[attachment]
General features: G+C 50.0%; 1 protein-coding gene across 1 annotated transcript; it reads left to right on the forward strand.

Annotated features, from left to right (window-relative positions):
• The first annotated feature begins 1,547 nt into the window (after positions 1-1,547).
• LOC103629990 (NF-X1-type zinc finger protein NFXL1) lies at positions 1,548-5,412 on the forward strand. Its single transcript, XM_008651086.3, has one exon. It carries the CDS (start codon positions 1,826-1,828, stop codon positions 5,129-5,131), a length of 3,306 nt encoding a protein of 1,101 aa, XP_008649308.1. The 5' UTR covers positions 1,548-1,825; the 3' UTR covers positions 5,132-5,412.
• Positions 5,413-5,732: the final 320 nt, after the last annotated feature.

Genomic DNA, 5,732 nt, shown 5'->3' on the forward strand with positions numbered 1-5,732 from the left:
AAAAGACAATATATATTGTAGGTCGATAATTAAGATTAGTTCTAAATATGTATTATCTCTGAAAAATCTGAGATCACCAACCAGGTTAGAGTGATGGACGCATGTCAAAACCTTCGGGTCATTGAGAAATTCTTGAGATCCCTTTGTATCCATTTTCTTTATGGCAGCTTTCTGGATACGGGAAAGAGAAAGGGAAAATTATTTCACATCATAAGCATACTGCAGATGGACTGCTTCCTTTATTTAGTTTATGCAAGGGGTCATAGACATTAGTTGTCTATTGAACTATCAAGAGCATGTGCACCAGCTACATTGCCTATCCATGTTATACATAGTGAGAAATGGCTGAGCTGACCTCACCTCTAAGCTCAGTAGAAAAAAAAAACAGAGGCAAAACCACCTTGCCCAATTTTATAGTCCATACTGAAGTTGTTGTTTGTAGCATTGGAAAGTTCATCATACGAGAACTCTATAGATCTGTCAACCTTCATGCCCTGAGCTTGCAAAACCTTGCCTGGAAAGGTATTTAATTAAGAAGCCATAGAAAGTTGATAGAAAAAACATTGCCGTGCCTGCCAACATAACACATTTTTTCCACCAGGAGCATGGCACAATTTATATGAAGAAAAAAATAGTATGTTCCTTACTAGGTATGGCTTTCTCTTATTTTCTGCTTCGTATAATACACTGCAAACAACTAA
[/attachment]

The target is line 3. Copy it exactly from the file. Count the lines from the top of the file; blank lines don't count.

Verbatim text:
• The first annotated feature begins 1,547 nt into the window (after positions 1-1,547).